We rolled through Rhino in semis. Our O was broken three times but didn’t get broken in the 2nd half and the D finished the game with seven breaks. Every single player contributed. Every player made plays. Our D2 line grinded out a coverage sack stall late in the game that captured that energy perfectly. We believed in ourselves and each other. Prior to the Rhino game, Sockeye game MVP Nate Buchholz tearfully informed coaches he couldn’t play with swelling and pain in his knee. “Buck” took on marking duties (which is wildly important in our defense) on the far sideline and may have put me out of a job with how flawlessly he called the shifts.

The morning of the finals, the vibe was very laid back. Chance told me afterwards that when he felt the energy in the players’ house that morning, he knew we were going to win. The trust and belief had infiltrated the entire team so thoroughly that it was inevitable. It was the biggest game of just about each player’s life, and we played about as perfect of a game as you could ask for. We made significant offensive and defensive adjustments and the players simply rolled with it. We played deep through the roster all weekend, and it showed in the biggest moments.

I absolutely love what Truck Stop did this season. They dominated all year. They worked hard on every play. They played deep into their roster. They are amazingly well-coached. They trust each other so dang much (you have to to play offense like that). Despite all that, there is nobody else we wanted to play more in the finals because they are so much like us — not in style but in energy. And that felt like the best men’s title game the sport could ask for. Huge props and love out to their team for an unbelievable game and season.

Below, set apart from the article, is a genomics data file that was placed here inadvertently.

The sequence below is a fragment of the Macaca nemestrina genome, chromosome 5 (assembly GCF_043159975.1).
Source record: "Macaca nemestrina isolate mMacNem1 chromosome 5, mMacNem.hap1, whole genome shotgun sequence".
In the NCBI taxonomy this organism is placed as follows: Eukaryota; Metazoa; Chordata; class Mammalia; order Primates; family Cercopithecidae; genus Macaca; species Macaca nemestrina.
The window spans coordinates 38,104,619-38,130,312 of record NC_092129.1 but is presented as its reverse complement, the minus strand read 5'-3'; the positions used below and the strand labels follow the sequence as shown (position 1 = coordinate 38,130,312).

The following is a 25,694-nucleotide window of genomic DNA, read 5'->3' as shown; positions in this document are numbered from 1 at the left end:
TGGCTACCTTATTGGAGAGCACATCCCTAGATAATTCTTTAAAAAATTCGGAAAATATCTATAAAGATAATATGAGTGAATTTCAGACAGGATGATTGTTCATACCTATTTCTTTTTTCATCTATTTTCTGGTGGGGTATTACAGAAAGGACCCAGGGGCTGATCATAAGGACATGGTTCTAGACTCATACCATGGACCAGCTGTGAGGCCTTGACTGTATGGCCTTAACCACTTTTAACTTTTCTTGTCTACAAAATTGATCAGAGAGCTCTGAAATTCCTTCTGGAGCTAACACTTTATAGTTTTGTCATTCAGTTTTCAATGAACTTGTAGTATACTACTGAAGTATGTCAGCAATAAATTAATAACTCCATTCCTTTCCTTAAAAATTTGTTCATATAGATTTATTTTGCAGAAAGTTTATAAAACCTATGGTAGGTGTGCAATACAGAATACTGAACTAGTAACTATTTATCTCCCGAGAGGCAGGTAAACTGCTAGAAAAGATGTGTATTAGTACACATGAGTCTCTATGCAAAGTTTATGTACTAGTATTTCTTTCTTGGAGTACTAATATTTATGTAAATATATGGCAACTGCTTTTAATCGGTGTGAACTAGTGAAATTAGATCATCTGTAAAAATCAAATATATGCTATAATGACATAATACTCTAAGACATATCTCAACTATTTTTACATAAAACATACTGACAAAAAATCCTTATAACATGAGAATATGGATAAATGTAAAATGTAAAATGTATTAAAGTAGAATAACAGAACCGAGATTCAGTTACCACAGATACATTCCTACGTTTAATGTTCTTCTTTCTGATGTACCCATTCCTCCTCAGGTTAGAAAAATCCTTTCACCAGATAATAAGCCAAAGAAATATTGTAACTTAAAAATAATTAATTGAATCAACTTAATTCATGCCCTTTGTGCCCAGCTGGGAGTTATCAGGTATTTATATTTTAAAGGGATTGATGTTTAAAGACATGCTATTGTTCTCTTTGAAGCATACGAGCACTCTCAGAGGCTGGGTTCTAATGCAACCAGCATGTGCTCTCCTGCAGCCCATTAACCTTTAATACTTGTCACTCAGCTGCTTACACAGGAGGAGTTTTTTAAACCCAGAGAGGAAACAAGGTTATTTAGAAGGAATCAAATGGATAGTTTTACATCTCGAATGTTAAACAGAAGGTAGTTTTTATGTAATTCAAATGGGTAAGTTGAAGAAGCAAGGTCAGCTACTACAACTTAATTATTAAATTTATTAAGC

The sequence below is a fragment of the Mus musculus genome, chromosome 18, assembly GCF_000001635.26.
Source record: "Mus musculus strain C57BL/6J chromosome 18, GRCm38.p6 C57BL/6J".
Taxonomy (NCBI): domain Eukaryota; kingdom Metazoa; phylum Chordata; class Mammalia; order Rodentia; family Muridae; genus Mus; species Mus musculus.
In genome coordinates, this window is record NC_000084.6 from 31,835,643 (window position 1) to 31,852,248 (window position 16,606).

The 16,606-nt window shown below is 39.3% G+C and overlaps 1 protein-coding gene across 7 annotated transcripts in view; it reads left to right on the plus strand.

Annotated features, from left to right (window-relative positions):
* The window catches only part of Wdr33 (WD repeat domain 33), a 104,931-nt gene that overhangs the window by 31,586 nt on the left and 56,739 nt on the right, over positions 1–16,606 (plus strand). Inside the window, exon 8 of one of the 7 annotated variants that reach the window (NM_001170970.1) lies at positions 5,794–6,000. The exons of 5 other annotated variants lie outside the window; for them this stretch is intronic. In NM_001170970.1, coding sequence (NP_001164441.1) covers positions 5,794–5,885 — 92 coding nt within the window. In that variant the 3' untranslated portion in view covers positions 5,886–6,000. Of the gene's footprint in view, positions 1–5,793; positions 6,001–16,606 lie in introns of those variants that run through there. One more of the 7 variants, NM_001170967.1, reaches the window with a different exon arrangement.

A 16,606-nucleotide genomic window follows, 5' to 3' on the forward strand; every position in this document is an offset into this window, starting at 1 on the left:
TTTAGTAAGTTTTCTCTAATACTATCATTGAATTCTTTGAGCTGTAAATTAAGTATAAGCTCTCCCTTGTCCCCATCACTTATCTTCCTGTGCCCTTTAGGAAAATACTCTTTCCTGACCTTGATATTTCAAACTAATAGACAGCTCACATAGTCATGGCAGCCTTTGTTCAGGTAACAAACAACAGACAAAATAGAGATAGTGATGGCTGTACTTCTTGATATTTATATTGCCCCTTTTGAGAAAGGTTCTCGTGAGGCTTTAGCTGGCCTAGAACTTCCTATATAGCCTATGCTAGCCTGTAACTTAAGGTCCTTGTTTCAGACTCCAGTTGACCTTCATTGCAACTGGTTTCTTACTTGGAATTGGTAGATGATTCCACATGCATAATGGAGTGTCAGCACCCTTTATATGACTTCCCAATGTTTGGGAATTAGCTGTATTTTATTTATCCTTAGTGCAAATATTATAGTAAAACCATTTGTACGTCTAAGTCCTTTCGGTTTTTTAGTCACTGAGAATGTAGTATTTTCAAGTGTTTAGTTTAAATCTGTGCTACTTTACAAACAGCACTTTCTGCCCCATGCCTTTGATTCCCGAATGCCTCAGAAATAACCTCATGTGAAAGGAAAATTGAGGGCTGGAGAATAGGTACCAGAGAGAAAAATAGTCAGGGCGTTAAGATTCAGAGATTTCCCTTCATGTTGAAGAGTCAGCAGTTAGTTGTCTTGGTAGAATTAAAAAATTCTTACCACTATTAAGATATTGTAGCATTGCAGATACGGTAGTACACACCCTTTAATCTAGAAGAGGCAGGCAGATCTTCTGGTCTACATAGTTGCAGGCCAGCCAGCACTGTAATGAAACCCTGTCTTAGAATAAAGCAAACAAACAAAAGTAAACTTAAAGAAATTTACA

Bravo Game Winner

I’d assume folks have watched the clip above, but we took the finals 15-11. The offense had two turns the entire game and was broken zero times. It was an absolute masterclass in dynamic, efficient offense from Mike Lun and the O crew.

To circle this rambling narrative all the way back, I knew I wanted to write about this season no matter the outcome. I reflect again about my “why.” I think about my own growth. I think about the things I learned from my friend, Jason, about living life to the fullest.

My personal growth isn’t so much about on-the-field pieces. I’m pretty good at Xs and Os. My growth is all about how I react and respond to negative situations. It’s an ongoing journey for me, but I’m proud to say I’m making progress. Our time on this earth is limited: why spend that time focusing on the negative?

I am so proud of this season, not just of this team for winning a national championship but for centering trust and love when it mattered most. I don’t often smile because I internalize a lot of my emotions but this season was absolutely worth smiling about. It’s easy to say that as a champion, but it would have been worth smiling about no matter the outcome.

There’s only one champion for each division, but that doesn’t change the value of the journey for all the thousands of people that put their time and energy into this wonderful, wacky sport each season. Don’t take those moments on and off the field for granted. Be kind to yourselves and each other. Your work matters and is noticed, whether you’re clawing to make Regionals or whether you’re winning a title. This community is amazing and I wouldn’t have it any other way.

  1. Tim Kefalas

    Tim Kefalas is the coach of Denver Johnny Bravo and the AUDL's Colorado Summit. He runs the strategy blog Katfish Corner.